That is the number that Mr. Romney, now a Republican senator from Utah, and Senator Tom Cotton, Republican of Arkansas, introduced in a plan that would gradually raise the minimum wage to $10 over four years and then index it to inflation every two years.
On Friday, Senator Josh Hawley, Republican of Missouri, went a step further by matching the proposal that Democrats have made for a $15 minimum wage. His plan comes with a big caveat, however, and would apply only to businesses with annual revenue of more than $1 billion.
“Megacorporations can afford to pay their workers $15 an hour, and it’s long past time they do so, but this should not come at the expense of small businesses already struggling to make it,” Mr. Hawley said.
The proposal drew a sharp rebuke from David McIntosh, the president of the Club for Growth, who suggested that Mr. Hawley was adopting bad policies in a bid to appeal to Mr. Trump’s voters. He said that his organization would not support Republicans who promoted minimum wage increases and said that they should be pushing for payroll tax cuts to give workers more take-home pay.
“This is another example of his ambition driving him to these populist positions that completely violate any principles he has about free markets,” Mr. McIntosh said in an interview.
While the talking points surrounding the minimum wage have remained largely the same over the years, the politics are shifting partly because the federal wage floor has stagnated for so long — and a growing economic literature has suggested that the costs of higher wage floors may not be as significant as analysts once worried they might be.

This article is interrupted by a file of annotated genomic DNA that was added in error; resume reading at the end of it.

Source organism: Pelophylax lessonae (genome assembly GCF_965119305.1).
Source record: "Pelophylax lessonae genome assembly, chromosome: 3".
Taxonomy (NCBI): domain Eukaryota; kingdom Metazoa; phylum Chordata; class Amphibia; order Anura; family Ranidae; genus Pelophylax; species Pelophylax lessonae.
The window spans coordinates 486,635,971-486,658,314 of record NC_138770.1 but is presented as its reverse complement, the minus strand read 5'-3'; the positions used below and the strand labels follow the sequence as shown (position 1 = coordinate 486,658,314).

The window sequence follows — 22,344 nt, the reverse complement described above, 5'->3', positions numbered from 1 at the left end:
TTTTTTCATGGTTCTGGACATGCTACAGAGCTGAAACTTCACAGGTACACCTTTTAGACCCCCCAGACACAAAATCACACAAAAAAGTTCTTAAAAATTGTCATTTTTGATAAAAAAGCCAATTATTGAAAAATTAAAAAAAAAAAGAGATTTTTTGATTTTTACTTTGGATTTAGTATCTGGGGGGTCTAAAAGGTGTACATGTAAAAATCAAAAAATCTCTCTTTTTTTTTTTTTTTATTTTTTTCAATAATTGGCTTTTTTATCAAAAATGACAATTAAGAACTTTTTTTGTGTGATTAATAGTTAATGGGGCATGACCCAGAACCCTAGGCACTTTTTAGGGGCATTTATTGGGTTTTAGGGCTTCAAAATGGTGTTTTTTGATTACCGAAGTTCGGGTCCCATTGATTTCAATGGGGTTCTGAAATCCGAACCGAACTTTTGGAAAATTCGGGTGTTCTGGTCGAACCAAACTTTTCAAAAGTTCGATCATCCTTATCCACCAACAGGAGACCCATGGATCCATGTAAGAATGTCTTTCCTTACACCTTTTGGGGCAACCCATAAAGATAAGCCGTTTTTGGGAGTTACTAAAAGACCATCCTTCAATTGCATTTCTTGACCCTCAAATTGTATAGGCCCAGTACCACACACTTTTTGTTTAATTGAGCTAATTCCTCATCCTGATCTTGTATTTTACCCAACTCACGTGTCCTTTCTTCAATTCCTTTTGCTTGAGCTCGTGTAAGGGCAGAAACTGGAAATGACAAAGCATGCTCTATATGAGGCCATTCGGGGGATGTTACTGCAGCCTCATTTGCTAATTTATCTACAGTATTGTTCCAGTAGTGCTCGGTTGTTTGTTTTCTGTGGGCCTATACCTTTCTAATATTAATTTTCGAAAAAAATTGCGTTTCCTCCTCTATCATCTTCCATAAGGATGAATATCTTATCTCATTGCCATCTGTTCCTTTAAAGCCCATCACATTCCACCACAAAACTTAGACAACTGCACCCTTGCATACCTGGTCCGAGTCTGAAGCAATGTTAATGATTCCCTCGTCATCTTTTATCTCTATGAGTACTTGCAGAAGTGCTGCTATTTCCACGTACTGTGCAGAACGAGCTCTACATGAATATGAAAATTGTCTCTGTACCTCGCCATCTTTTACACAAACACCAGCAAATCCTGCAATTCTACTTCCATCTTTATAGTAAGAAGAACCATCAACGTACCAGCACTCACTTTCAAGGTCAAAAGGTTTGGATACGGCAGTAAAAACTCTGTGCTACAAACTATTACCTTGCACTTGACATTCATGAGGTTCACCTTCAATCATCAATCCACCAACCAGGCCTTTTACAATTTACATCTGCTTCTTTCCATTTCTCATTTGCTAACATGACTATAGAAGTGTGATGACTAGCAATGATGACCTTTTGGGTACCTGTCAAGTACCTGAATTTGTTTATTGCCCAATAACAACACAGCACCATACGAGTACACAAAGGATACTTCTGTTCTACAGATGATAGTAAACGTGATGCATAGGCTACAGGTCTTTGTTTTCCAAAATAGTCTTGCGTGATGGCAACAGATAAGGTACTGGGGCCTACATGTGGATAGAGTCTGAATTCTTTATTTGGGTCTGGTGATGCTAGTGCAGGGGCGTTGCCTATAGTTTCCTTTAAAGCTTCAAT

After rising gradually over the decades, the minimum has held steady at $7.25 an hour since 2009. Prices have gradually increased since then, so the hourly pay rate goes a shorter distance toward paying the bills these days: Today’s $7.25 is equivalent to $5.97 in 2009 buying power, adjusted by consumer price inflation.
Given how low it is set, a relatively small share of American workers actually make minimum wage. About 1.1 million — 1.5 percent of hourly paid workers and about 0.8 percent of all workers — earned at or below the $7.25 floor in 2020.
States with the highest share of hourly paid workers earning at or below the federal minimum are often Southern — like South Carolina and Louisiana — and skew conservative. About seven in 10 states that have an above-average share of workers earning at or below the minimum wage voted Republican in the 2020 presidential election.